Keep Going (even in quarantine)

I’ve been working on this new novel forever and I’m proud to say that during quarantine I have finished it. I spent the last three weeks having the text-to-speech lady read it back to me so I could make my edits. She was snarky and rude to me, not unlike the GPS lady who practically rolls her eyes when she has to tell you to turn around after you’ve passed the exit.

The subject matter is deep and I had a really hard time getting through it. It’s about the challenges of having a special needs child, the strain it puts on a marriage, alcoholism, the “never agains”, the rollercoaster, the divorce, all of it. Writing the story as fiction (similar to my grandmother’s Alzheimer’s story) has allowed me a barrier to share on a deeper level than I had intended and to be honest has taken its toll on me. I’m sure quarantine and distance learning didn’t help with the raw emotions of it all. There were blocks of days when I just could not stop crying and to my credit my children never noticed.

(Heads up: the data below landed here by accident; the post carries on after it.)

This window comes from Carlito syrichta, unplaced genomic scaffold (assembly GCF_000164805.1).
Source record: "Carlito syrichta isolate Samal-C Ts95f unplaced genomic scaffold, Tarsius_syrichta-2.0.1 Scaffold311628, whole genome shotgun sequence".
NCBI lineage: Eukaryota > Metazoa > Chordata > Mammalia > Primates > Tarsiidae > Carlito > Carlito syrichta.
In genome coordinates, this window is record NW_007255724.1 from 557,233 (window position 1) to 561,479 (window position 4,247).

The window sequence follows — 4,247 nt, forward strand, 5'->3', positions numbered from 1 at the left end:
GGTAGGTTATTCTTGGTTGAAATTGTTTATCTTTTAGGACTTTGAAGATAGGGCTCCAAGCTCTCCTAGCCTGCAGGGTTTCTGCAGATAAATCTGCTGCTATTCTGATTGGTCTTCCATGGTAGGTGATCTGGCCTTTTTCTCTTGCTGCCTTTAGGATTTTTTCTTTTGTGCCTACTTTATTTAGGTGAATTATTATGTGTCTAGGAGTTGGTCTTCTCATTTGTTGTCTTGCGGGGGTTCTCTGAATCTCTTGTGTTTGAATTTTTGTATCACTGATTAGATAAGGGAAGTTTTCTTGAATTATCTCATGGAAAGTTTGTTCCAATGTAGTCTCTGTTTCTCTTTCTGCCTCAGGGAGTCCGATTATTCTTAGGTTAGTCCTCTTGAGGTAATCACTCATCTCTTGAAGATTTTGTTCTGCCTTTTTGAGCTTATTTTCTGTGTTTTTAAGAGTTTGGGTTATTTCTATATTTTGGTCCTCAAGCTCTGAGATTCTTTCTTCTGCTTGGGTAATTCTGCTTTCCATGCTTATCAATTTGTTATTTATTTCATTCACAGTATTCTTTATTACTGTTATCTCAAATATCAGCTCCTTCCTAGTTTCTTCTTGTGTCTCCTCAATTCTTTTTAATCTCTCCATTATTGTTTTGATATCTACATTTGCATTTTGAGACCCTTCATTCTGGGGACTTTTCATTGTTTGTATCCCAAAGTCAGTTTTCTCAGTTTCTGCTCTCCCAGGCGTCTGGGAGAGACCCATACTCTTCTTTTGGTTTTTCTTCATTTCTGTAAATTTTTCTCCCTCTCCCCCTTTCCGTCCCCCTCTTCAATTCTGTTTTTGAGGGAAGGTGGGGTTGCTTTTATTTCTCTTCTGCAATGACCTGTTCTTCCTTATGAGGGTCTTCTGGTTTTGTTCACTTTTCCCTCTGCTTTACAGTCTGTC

I had to keep the faith that so many others are going through the same emotions right now and that sharing all of it will help someone else going through the same thing. So I kept going. I always do.

I finished the last page of edits last night and it was the first night in many months that I slept the whole night through. But there was something about the ending that I still needed to figure out.

When I woke up this morning it was clear. And after a slight revision, I had that feeling. That feeling that Joan Wilder had in Romancing the Stone when she typed “The End” and was crying and there were tissues everywhere. Yeah, that feeling. Proud. Nervous. But mostly excited.

I’m preparing it now for my editor who has been anxiously awaiting its completion, encouraging me and being more than understanding; wondering how I’ve been able to stick to it with the kids home. That of course goes back to an old post where I explain how to write when life gets in the way. And that is to write in ten minute increments, five minute increments, and a break everything down into small chunks. Writing is thinking also so when you are emptying the dishwasher, that’s writing!

I hope that my story encourages you to write YOUR story and know that you are not alone in these weird and lonely times. We will all get through this. Somehow. XO.

Michelle Spray on socials @SprayBooksEtc

To comment on this post: Facebook